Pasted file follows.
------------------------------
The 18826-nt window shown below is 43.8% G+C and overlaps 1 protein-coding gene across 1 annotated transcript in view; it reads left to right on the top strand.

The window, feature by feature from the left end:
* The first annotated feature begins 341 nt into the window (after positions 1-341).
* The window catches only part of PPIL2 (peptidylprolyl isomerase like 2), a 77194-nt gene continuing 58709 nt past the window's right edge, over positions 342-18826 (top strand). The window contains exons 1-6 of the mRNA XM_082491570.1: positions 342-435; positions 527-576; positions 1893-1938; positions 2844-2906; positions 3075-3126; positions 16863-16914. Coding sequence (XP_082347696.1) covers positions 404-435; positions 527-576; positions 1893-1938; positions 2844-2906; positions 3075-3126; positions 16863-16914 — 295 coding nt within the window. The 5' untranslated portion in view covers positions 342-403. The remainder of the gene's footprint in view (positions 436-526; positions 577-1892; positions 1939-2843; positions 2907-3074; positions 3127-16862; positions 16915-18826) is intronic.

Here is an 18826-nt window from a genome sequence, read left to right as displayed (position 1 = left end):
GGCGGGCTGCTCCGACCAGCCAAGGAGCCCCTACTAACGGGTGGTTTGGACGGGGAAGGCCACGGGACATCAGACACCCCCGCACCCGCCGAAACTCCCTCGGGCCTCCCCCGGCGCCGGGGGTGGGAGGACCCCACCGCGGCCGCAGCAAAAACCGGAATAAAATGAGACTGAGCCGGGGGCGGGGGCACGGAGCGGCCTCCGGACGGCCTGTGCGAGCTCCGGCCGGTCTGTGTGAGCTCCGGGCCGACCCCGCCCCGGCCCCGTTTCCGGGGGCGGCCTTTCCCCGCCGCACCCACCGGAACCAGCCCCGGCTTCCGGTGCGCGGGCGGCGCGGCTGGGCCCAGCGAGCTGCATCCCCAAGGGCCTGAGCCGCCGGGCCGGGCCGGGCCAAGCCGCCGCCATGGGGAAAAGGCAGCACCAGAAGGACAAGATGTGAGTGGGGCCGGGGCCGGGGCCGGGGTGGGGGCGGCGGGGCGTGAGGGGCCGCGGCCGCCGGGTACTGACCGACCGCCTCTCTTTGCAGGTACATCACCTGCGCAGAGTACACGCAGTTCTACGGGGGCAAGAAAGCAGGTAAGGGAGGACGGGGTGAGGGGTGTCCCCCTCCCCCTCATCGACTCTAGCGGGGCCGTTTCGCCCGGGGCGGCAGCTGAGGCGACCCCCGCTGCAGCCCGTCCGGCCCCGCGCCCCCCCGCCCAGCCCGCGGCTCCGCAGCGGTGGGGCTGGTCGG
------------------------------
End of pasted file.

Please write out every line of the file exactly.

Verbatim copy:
The 18826-nt window shown below is 43.8% G+C and overlaps 1 protein-coding gene across 1 annotated transcript in view; it reads left to right on the top strand.

The window, feature by feature from the left end:
* The first annotated feature begins 341 nt into the window (after positions 1-341).
* The window catches only part of PPIL2 (peptidylprolyl isomerase like 2), a 77194-nt gene continuing 58709 nt past the window's right edge, over positions 342-18826 (top strand). The window contains exons 1-6 of the mRNA XM_082491570.1: positions 342-435; positions 527-576; positions 1893-1938; positions 2844-2906; positions 3075-3126; positions 16863-16914. Coding sequence (XP_082347696.1) covers positions 404-435; positions 527-576; positions 1893-1938; positions 2844-2906; positions 3075-3126; positions 16863-16914 — 295 coding nt within the window. The 5' untranslated portion in view covers positions 342-403. The remainder of the gene's footprint in view (positions 436-526; positions 577-1892; positions 1939-2843; positions 2907-3074; positions 3127-16862; positions 16915-18826) is intronic.

Here is an 18826-nt window from a genome sequence, read left to right as displayed (position 1 = left end):
GGCGGGCTGCTCCGACCAGCCAAGGAGCCCCTACTAACGGGTGGTTTGGACGGGGAAGGCCACGGGACATCAGACACCCCCGCACCCGCCGAAACTCCCTCGGGCCTCCCCCGGCGCCGGGGGTGGGAGGACCCCACCGCGGCCGCAGCAAAAACCGGAATAAAATGAGACTGAGCCGGGGGCGGGGGCACGGAGCGGCCTCCGGACGGCCTGTGCGAGCTCCGGCCGGTCTGTGTGAGCTCCGGGCCGACCCCGCCCCGGCCCCGTTTCCGGGGGCGGCCTTTCCCCGCCGCACCCACCGGAACCAGCCCCGGCTTCCGGTGCGCGGGCGGCGCGGCTGGGCCCAGCGAGCTGCATCCCCAAGGGCCTGAGCCGCCGGGCCGGGCCGGGCCAAGCCGCCGCCATGGGGAAAAGGCAGCACCAGAAGGACAAGATGTGAGTGGGGCCGGGGCCGGGGCCGGGGTGGGGGCGGCGGGGCGTGAGGGGCCGCGGCCGCCGGGTACTGACCGACCGCCTCTCTTTGCAGGTACATCACCTGCGCAGAGTACACGCAGTTCTACGGGGGCAAGAAAGCAGGTAAGGGAGGACGGGGTGAGGGGTGTCCCCCTCCCCCTCATCGACTCTAGCGGGGCCGTTTCGCCCGGGGCGGCAGCTGAGGCGACCCCCGCTGCAGCCCGTCCGGCCCCGCGCCCCCCCGCCCAGCCCGCGGCTCCGCAGCGGTGGGGCTGGTCGG